Mainland, Shetland

This covers an area of about 374 square miles and is the main island in Shetland. The capital is Lerwick which has evidence of settlement going back 3000 years.

Shetland Museum and Archives

This museum has collections which relate to all aspects of the islands history and is located north of Commercial Road east from the town centre and close to the Viking Bus Station.

Broch of Clickimin

This broch is located about a mile southwest from Lerwick off the A970 and on an island in Loch Clickimin linked by a causeway. The site dates back to 1000BC with a blockhouse added in about 100BC. The site was originally a Bronze Age farmstead, then an Iron Age ringfort, then a broch of about 32 feet in diameter and wheel-house settlement.

Broch of Mousa

This is the tallest and best preserved broch in Scotland. The diameter is quite small and it stands at about forty-four feet in height. An internal stairway leads to an open parapet at the top of the dry stone wall structure. It is estimated to have been built in about 100BC. The broch is located on the island of Mousa which is about a mile of the east coast of Mainland which is accessed by ferry from Sandwick south from Lerwick.


This prehistoric and Norse settlement covers times of habitation from Neolithic, Bronze and Iron Ages, Pictish and Norse times and into the medieval period. Remains of all of these settlements can be seen on this site which is open from the beginning of April until the end of September. The site is unique in offering an insight into thousands of years of human activity in Shetland. The site is located at Sumburgh in the south of Mainland.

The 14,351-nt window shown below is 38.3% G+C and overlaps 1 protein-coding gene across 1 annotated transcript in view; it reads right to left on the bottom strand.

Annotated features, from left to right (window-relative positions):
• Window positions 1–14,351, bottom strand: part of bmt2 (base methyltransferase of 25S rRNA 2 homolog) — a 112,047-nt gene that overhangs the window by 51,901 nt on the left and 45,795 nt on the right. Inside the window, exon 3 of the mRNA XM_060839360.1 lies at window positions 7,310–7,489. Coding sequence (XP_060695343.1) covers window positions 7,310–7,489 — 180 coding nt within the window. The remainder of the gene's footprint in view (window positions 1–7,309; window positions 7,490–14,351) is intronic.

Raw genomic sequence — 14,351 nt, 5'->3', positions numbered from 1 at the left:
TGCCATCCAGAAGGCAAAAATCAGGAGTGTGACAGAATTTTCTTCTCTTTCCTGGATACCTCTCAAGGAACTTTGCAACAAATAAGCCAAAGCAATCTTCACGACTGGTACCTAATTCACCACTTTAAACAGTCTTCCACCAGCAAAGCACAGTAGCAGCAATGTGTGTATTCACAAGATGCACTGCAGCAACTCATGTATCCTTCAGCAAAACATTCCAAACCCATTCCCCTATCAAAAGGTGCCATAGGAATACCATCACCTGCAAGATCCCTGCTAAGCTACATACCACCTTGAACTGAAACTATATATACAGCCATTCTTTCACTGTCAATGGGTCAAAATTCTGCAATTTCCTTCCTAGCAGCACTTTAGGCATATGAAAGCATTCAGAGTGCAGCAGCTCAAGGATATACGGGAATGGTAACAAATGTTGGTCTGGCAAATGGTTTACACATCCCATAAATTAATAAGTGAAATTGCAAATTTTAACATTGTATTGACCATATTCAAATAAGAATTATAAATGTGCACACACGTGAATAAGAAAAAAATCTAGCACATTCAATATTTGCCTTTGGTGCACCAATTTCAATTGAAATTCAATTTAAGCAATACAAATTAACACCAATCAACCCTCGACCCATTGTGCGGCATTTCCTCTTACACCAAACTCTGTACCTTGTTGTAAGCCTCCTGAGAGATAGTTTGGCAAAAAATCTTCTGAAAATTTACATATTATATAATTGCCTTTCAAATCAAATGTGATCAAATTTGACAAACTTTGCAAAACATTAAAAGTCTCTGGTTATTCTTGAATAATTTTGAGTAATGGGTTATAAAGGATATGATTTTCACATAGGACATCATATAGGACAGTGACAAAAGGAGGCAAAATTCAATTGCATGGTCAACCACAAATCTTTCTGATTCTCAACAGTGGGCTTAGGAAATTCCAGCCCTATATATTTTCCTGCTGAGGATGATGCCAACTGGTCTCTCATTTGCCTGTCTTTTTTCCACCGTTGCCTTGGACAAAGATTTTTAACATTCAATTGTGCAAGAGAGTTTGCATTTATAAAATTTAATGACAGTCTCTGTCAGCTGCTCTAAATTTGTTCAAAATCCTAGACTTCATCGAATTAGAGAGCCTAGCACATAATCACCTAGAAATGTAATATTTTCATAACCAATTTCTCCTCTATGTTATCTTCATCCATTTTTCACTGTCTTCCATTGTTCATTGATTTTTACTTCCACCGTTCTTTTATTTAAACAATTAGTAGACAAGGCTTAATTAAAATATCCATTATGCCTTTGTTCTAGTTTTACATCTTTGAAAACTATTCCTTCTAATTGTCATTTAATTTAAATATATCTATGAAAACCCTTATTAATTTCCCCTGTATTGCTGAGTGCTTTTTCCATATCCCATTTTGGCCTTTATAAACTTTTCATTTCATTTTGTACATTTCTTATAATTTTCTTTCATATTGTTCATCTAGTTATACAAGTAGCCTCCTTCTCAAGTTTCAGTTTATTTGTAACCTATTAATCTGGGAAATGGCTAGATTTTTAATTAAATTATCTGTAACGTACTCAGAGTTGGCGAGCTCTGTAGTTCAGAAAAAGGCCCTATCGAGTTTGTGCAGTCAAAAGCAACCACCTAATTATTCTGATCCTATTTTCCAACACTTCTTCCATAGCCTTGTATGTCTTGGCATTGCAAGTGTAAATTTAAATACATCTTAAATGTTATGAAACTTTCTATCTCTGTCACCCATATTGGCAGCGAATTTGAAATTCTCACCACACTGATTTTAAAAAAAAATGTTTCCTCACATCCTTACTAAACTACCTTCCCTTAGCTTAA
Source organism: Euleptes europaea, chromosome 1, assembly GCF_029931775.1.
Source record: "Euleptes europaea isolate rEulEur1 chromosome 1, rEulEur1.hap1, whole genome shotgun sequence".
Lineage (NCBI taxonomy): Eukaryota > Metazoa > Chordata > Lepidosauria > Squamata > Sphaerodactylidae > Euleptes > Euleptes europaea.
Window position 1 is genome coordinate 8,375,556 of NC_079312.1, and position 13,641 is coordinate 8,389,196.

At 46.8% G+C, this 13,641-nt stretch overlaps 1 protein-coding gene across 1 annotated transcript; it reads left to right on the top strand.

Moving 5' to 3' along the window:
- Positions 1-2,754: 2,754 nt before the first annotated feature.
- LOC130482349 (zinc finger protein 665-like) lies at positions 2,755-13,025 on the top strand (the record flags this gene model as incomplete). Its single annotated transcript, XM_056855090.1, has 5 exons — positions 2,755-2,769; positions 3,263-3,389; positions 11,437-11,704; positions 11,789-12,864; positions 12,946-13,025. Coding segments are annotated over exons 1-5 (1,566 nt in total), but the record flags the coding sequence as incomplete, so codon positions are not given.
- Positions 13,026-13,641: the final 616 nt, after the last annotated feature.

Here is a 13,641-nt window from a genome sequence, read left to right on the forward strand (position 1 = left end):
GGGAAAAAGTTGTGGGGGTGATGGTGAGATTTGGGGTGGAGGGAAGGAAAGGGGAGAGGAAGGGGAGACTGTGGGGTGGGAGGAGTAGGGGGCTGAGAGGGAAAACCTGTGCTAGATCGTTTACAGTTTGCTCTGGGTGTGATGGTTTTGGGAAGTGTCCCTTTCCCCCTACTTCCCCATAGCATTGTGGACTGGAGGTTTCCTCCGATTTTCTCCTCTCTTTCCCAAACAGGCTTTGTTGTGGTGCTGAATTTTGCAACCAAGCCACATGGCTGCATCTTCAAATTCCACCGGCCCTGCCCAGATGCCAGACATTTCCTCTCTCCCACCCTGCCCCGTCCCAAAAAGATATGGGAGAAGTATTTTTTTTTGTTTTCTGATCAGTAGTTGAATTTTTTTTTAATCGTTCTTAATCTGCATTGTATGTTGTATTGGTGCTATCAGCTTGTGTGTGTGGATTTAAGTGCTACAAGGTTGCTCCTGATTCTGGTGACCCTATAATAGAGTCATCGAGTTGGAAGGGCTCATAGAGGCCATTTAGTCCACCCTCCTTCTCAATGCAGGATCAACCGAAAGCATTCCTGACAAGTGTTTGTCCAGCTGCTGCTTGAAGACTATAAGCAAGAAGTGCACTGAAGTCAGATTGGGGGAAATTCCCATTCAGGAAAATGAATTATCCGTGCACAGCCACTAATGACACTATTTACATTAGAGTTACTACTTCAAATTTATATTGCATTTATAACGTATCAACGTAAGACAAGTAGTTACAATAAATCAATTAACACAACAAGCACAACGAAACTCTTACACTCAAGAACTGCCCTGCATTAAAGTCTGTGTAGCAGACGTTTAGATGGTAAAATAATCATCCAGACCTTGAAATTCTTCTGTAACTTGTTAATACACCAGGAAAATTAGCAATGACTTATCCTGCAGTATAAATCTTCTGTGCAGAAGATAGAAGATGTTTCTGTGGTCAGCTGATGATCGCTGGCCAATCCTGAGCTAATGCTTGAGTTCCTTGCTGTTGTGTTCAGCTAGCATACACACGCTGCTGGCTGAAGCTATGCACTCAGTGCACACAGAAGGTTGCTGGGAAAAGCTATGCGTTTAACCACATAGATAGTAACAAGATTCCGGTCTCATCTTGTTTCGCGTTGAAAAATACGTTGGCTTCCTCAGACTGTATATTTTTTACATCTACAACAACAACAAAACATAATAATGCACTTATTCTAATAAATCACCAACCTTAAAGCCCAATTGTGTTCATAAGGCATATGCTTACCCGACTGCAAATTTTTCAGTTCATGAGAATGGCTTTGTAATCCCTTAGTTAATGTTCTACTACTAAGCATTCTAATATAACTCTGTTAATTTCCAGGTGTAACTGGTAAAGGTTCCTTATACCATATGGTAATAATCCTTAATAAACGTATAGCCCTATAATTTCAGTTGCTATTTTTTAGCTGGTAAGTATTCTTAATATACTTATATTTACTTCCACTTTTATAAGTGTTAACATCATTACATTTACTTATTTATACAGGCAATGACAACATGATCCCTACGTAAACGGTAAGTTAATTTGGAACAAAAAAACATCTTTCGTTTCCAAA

Old Scatness

Structures on this site date back 2500 years and were discovered in the 1970's when Sumburgh Airport was being expanded. Excavations over the years have uncovered Bronze and Iron Age pottery fragments. The broch that can be seen at the site dates back to 400-200BC and has thick walls and the remains of an internal staircase. Remains of dwellings around the broch were lived in by Iron Age, Pictish and Viking peoples. There is a visitors centre which gives guided tours during the summer months. The site is to the west of Sumburgh Airport off the A970.

St Ninians Isle

This site has the foundations of an old chapel and is on the west coast of Mainland and west from Bigton. Accessible by a stretch of sand unless the tide is very high. The ruins of a twelfth century chapel can be seen. During excavations in 1958 a box of 8th century silver was found under a cross marked slab by Douglas Coutts a local schoolboy who was helping Professor A.C. O.Dell from Aberdeen University. The twenty-eight silver pieces thought to be of Pictish origin are now housed in The National Museum of Scotland in Edinburgh with replicas in Shetland Museum. 

Scalloway Castle

This was built in 1600 by the much disliked and cruel Patrick Stewart, Earl of Orkney. The remains of this site are located in Scalloway on the west of mainland about six miles from Lerwick on the A970.

Broch of Culswick

Tthe remains of this broch is located across a causeway in west Mainland on the coast west from Culswick. There is a very big triangular stone over the doorway.

Stanydale Temple

This site is located off the A971 on the minor road towards Gruning. This large Neolithic hall is surrounded by a wall with internal alcoves.

Scord of Brouster 

The remains of three Neolithic dwellings can be seen on this site along with field systems and a cairn. The site dates back to about 2250BC and is located off the A971 near Walls.

Broch of Burrafirth

This site has the remains of an early 1st century Pictish broch and is located on a holm to the west of West Burra Firth pier in West Mainland. The site is associated with the Norse story of the death of Thorbjorn, a Viking raider who was killed there.

Punds Water Cairn

This is the remains of a heel-shaped cairn in Mainland. It is located above Punds Water west of the A970 north of Mangaster.

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